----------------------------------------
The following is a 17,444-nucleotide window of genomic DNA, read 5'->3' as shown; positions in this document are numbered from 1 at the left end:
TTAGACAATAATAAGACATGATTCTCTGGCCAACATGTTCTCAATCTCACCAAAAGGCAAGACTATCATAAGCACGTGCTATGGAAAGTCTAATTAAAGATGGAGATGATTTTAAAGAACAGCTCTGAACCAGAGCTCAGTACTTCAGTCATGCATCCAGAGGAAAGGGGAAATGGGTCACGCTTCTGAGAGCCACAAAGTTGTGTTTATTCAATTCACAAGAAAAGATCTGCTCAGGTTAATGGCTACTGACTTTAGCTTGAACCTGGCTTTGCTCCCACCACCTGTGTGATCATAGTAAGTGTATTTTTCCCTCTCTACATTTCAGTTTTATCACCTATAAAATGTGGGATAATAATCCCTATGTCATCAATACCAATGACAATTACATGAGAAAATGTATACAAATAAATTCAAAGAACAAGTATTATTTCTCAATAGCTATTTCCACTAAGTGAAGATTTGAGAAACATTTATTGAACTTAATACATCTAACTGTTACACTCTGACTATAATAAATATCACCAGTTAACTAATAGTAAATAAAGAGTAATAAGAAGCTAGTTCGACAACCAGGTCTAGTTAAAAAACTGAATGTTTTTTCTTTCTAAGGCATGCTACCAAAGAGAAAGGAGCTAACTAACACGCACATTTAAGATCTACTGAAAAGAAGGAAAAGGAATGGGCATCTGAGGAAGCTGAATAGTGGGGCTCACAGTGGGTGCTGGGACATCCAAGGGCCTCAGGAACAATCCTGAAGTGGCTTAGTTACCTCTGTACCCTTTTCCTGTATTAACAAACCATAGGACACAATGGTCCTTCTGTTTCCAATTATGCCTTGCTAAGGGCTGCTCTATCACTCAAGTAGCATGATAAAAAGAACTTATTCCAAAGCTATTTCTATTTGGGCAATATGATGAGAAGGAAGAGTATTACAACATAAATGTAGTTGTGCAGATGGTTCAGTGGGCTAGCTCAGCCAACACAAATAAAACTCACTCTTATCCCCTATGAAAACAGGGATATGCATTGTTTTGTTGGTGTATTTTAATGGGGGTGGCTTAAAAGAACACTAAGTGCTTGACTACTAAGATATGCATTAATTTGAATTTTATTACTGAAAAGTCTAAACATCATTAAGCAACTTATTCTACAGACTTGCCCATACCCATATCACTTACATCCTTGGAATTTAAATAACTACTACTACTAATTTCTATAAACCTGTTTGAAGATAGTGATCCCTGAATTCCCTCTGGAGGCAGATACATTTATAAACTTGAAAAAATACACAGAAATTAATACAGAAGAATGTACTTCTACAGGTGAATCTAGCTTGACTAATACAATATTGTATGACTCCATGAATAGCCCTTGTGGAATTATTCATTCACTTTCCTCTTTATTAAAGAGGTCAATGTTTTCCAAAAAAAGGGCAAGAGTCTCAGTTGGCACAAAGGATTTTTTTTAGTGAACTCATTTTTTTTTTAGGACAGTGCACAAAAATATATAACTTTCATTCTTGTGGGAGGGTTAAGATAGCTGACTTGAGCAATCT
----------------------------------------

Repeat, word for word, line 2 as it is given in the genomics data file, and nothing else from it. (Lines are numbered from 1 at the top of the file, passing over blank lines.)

TTAGACAATAATAAGACATGATTCTCTGGCCAACATGTTCTCAATCTCACCAAAAGGCAAGACTATCATAAGCACGTGCTATGGAAAGTCTAATTAAAGATGGAGATGATTTTAAAGAACAGCTCTGAACCAGAGCTCAGTACTTCAGTCATGCATCCAGAGGAAAGGGGAAATGGGTCACGCTTCTGAGAGCCACAAAGTTGTGTTTATTCAATTCACAAGAAAAGATCTGCTCAGGTTAATGGCTACTGACTTTAGCTTGAACCTGGCTTTGCTCCCACCACCTGTGTGATCATAGTAAGTGTATTTTTCCCTCTCTACATTTCAGTTTTATCACCTATAAAATGTGGGATAATAATCCCTATGTCATCAATACCAATGACAATTACATGAGAAAATGTATACAAATAAATTCAAAGAACAAGTATTATTTCTCAATAGCTATTTCCACTAAGTGAAGATTTGAGAAACATTTATTGAACTTAATACATCTAACTGTTACACTCTGACTATAATAAATATCACCAGTTAACTAATAGTAAATAAAGAGTAATAAGAAGCTAGTTCGACAACCAGGTCTAGTTAAAAAACTGAATGTTTTTTCTTTCTAAGGCATGCTACCAAAGAGAAAGGAGCTAACTAACACGCACATTTAAGATCTACTGAAAAGAAGGAAAAGGAATGGGCATCTGAGGAAGCTGAATAGTGGGGCTCACAGTGGGTGCTGGGACATCCAAGGGCCTCAGGAACAATCCTGAAGTGGCTTAGTTACCTCTGTACCCTTTTCCTGTATTAACAAACCATAGGACACAATGGTCCTTCTGTTTCCAATTATGCCTTGCTAAGGGCTGCTCTATCACTCAAGTAGCATGATAAAAAGAACTTATTCCAAAGCTATTTCTATTTGGGCAATATGATGAGAAGGAAGAGTATTACAACATAAATGTAGTTGTGCAGATGGTTCAGTGGGCTAGCTCAGCCAACACAAATAAAACTCACTCTTATCCCCTATGAAAACAGGGATATGCATTGTTTTGTTGGTGTATTTTAATGGGGGTGGCTTAAAAGAACACTAAGTGCTTGACTACTAAGATATGCATTAATTTGAATTTTATTACTGAAAAGTCTAAACATCATTAAGCAACTTATTCTACAGACTTGCCCATACCCATATCACTTACATCCTTGGAATTTAAATAACTACTACTACTAATTTCTATAAACCTGTTTGAAGATAGTGATCCCTGAATTCCCTCTGGAGGCAGATACATTTATAAACTTGAAAAAATACACAGAAATTAATACAGAAGAATGTACTTCTACAGGTGAATCTAGCTTGACTAATACAATATTGTATGACTCCATGAATAGCCCTTGTGGAATTATTCATTCACTTTCCTCTTTATTAAAGAGGTCAATGTTTTCCAAAAAAAGGGCAAGAGTCTCAGTTGGCACAAAGGATTTTTTTTAGTGAACTCATTTTTTTTTTAGGACAGTGCACAAAAATATATAACTTTCATTCTTGTGGGAGGGTTAAGATAGCTGACTTGAGCAATCT